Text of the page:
With “No Time to Die,” Cary Joki Fukunaga took great care when it came to using VFX and special effects. From underwater fights to an Aston Martin DB5 shootout to an explosive finale, the latest James Bond installment “No Time to Die” is bursting with action-packed moments, but Fukunaga wanted to keep the emotional arc of the storytelling front and center. He didn’t want to undermine that sense of reality and use effects purely to enhance the emotional connection to Bond’s story.
“No Time to Die,” made the VFX Oscar shortlist, and should it be nominated on Feb. 8, it would be the first James Bond film in 43 years to be nominated in the VFX category since “Moonraker” in 1979. The James Bond film to win in the category was in 1965 for “Thunderball” in Best Special Visual Effects. The film also landed in 11 categories on the BAFTA longlist, including visual effects.
Visual effect supervisor Charlie Noble used VFX to help expand the locations Bond could cover. Says Fukunaga, “The Faroe Islands doubled for the Sakhalin Peninsula and Pinewood doubled for Cuba. But hopefully, the audience is never jarred out of that seduction and suspension of disbelief that goes into movie magic.”
When it came to building the Norwegian safe house escape sequence, Noble reveals that the sequence was shot in Scotland. “I was tasked with taking the material shot and adding fjords, mountains and Norwegian landmarks and adding backgrounds within the safe house interior and the exterior on the backlot. Even as real cars leaped over ramps and flipped upside down, some additional shots were required for editorial inserts, continuity or for new backgrounds which necessitated fully digital versions to sit side by side with real ones,” Noble says.
The second chase sequence involved Bond in a Toyota Landcruiser and villains chasing in Range Rovers and the latest Land Rover Defenders. Says Noble, “This was a very different chase to the urban DB5 sequence. Again all vehicles were prepared by SFX with full rally safety capabilities with the Landcruiser again having a pod mounted on its roof for interior shots with Daniel and Lea. One of the more challenging events was the Defender flipping end over end past Daniel in the smoky forest. This was achieved by mounting a nitrogen cannon in the rear of the Defender which was initialized simultaneously to a ratchet stop connected to the front of the vehicle. VFX took over the effect halfway through the effect and blended it with Daniel to give the final shot.”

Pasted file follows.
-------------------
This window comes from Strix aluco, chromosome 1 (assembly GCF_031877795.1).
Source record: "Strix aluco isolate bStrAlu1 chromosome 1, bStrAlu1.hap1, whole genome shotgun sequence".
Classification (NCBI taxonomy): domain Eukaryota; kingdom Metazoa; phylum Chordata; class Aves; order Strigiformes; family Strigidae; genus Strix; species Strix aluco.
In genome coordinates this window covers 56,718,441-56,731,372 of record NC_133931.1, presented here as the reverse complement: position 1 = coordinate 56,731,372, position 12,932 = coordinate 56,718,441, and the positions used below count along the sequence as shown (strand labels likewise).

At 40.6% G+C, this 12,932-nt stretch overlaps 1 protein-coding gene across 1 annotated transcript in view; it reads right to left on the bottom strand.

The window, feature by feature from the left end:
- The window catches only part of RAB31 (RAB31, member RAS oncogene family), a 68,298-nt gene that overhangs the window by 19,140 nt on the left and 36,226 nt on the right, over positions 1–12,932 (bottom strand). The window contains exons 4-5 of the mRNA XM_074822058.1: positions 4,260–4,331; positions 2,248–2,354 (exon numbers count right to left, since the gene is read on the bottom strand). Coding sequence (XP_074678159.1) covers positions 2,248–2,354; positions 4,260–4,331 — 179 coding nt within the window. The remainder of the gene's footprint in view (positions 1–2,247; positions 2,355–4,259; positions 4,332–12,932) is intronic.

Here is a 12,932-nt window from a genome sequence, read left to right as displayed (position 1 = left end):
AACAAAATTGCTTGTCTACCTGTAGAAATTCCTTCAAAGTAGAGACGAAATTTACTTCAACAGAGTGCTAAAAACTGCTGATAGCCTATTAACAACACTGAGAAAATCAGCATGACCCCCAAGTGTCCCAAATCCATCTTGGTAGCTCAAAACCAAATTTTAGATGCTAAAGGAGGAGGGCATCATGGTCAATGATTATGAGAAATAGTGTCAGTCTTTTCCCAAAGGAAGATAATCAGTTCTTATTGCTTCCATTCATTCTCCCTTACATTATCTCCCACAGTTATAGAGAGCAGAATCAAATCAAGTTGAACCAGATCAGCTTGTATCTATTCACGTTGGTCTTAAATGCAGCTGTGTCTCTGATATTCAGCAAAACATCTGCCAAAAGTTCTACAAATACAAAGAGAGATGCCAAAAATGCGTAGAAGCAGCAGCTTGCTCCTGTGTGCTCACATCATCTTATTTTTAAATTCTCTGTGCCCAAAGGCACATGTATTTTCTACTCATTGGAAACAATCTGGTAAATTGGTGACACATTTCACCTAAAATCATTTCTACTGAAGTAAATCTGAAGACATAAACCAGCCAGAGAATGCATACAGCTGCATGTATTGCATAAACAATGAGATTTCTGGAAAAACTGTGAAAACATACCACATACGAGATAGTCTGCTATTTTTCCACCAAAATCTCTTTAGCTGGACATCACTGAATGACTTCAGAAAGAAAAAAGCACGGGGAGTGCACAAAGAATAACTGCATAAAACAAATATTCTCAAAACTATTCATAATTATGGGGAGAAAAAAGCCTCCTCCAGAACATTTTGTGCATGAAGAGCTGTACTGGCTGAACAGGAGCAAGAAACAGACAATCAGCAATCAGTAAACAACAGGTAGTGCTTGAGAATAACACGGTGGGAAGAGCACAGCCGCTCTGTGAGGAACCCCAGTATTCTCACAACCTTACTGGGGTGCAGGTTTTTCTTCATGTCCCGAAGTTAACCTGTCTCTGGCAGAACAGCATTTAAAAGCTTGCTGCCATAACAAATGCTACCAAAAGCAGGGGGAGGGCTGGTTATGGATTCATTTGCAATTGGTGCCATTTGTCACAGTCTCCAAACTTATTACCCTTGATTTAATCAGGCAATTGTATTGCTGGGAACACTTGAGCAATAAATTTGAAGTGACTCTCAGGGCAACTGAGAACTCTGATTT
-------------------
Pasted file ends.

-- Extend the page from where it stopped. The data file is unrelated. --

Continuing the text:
In “No Time to Die,” which had a shot count of nearly 1,500 shots, the VFX team built bridges, filled in stunning backgrounds, added face replacements, car chase bullet shots and more.
“The thing I think was so fantastic about it [was that] it was all invisible. It didn’t jump out at you as being, ‘Look, this is the greatest visual effects ever.’ It was just a marvelous blending of what they do creatively,” says Chris Corbould, who also worked as a VFX supervisor.
The opening scene of the film occurs in Norway with a giant frozen lake. A young Madeleine Swann, played by Coline Defaud, falls through the ice, only to be rescued by Safin, played by Rami Malek. Producer designer Mark Tildesley and the second unit went out to a remote lake just outside of Oslo. A stunt performer fell through the ice into the water. Then it was back to Noble and the team to turn the shots of Defaud hammering away at the ice when she’s in the water underneath the icy surface and add the bubble trails and underwater environment.